A Generation of Sociopaths is an interesting book with an interesting thesis, to say the least. The main thesis of the book is that the Baby Boomer generation (those born between 1944 and 1964) has used its power at the voting booth to essentially bankrupt the nation and impoverish those of us in succeeding generations to ensure that the Boomers themselves enjoy the kind of life they want to have.
First the details. The book is divided into 17 topical chapters that are internally organized somewhat chronologically. There is an afterword, appendices, a large notes section, and an index.
The first chapter presents the central thesis of the book, that the Baby Boom generation has essentially screwed the generations born after it. The rest of the book is a look in various levels of detail at different aspects of that screwing with the final chapters and afterword being a look at how the US can dig itself out of the mess the Boomers created. Interestingly, it is the authors contention that no explicit plan was required by the Boomer to fleece the country, they just did it naturally by voting for what they saw as their interest and electing co-generationalists whose avowed promises were to enact the policies promoting that self-interest. There is no party, racial, or ideological divide, the Boomers voted to take care of themselves, and that is what has happened.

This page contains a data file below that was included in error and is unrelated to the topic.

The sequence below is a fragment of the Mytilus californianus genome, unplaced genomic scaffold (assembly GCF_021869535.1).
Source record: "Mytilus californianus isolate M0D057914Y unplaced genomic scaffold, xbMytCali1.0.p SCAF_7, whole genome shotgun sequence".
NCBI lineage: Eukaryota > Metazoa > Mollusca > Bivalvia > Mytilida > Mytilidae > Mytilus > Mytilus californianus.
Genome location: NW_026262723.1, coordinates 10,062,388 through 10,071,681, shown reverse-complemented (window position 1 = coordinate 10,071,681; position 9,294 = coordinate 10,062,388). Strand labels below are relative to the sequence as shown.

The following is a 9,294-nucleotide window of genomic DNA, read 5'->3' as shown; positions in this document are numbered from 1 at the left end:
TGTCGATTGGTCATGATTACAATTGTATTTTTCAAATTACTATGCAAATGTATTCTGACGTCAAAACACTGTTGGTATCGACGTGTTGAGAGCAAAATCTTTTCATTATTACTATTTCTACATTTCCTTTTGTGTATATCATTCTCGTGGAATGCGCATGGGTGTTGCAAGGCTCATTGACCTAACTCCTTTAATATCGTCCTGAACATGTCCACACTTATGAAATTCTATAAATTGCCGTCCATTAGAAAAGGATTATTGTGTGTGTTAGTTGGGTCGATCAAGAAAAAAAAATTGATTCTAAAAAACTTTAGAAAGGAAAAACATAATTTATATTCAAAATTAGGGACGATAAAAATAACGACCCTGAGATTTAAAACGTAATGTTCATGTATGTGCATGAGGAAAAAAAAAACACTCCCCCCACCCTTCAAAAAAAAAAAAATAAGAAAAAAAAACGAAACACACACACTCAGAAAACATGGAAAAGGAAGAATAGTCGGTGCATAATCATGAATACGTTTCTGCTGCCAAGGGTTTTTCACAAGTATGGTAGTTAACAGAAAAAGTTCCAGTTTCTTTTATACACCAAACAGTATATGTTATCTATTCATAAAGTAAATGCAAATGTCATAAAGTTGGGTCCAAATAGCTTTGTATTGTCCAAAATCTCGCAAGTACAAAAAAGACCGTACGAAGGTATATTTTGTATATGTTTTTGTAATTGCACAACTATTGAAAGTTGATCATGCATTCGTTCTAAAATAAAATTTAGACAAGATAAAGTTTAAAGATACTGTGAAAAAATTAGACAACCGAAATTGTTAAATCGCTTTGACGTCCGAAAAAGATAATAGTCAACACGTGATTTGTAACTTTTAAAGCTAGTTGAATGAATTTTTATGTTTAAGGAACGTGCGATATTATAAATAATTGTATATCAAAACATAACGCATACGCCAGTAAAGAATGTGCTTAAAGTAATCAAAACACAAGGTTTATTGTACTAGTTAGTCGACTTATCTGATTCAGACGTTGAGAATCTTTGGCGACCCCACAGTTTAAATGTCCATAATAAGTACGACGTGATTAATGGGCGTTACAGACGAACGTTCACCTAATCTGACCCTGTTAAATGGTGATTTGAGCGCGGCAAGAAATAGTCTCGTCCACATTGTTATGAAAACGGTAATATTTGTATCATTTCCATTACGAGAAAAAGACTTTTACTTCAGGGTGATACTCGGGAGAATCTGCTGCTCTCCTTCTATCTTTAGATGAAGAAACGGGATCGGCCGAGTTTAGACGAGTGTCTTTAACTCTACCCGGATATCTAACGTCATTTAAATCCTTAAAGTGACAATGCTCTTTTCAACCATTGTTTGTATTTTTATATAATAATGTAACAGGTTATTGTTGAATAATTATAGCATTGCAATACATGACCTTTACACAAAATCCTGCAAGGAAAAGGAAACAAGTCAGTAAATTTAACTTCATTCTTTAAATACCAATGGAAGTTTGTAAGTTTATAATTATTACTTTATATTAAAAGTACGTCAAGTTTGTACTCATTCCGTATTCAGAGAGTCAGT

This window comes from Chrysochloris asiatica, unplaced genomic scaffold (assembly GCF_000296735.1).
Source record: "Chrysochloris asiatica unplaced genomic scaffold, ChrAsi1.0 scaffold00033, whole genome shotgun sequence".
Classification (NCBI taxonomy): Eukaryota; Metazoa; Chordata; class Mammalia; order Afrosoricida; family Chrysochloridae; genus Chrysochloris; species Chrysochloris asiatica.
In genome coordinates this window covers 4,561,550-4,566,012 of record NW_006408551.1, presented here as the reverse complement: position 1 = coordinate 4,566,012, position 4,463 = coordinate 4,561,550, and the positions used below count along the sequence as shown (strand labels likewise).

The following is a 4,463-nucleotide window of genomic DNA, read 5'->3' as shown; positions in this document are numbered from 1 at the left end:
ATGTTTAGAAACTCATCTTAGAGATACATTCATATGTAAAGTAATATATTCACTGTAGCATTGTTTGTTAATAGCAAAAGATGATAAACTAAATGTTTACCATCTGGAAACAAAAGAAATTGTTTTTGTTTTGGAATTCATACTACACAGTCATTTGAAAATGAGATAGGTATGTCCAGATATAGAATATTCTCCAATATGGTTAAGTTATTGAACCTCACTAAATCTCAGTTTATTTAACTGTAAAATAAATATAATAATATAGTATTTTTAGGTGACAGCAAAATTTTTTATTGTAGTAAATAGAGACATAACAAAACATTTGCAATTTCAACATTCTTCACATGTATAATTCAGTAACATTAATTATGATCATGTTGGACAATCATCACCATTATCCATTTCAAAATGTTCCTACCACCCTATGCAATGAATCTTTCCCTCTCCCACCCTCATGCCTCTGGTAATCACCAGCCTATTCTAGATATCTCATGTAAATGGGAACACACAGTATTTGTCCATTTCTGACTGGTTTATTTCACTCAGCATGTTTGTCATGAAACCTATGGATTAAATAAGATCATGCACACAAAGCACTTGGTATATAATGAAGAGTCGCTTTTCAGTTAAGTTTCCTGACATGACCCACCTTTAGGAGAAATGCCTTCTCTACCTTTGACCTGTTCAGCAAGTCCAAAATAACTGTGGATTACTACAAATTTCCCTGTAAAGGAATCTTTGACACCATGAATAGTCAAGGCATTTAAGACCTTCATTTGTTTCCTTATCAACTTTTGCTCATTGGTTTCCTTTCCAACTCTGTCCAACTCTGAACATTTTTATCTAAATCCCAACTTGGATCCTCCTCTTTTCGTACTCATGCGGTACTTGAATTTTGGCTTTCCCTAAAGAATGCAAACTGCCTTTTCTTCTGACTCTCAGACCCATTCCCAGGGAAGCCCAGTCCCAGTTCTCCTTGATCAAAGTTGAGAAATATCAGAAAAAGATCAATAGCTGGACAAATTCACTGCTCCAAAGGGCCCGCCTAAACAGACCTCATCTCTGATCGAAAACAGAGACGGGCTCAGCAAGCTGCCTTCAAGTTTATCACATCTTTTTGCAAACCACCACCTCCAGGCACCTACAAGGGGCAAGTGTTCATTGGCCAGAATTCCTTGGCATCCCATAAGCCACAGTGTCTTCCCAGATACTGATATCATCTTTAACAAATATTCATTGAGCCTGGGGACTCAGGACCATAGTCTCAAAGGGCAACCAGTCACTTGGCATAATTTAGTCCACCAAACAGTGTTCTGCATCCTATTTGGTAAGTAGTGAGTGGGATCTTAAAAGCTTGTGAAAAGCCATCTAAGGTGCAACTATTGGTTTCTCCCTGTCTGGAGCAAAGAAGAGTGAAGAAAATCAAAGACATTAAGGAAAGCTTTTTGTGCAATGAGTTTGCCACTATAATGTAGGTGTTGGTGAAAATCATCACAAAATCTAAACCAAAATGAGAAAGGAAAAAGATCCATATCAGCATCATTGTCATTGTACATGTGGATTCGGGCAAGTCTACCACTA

Perhaps the most intriguing part of the whole theory is the way in which government policy and law changed in the ways that were beneficial to the Boomers just as they reached the point in their lives where such changes would provide the most benefit.
Examples of providential policy changes include the changes in the tax treatment of estates just at the time when the parents of Boomers were passing away with such treatment sunsetting in time to maximize estate tax revenue to the government as the Boomers themselves start to die off. Another is the expansion of Medicare to cover prescription drug costs just as Boomer began to become eligible for Medicare in large numbers. A final, and I found a telling example is the way in which Social Security financing has been tinkered with such that it will remain funded enough to pay out to the Boomers but almost certainly require radical revision if not elimination once they die.
I am not convinced that everything in the book is right but there is an awful lot about it that seems to providential to be pure coincidence. The proposed solution is a technocratic raise taxes and reduce entitlements approach that has been broached before and will no doubt go nowhere yet again, at least until the boomer lose their electoral majority. One thing is certain, whether the boomers are at fault or not, the United States has a difficult and painful fiscal adjustment to make over the next 50 years to overcome the fiscal profligacy on both a personal and national level of the last 50.
A Generation of Sociopaths is at a minimum thought provoking and is sure to be controversial. I can hear the howling now from people saying that it is full of lies and slander. The arguments in the book are thought provoking but the vitriol is also real. A great book that I highly recommend anyone under the age of 50 to read and then ponder how we can take back our stolen heritage from the selfish generation that preceded us all.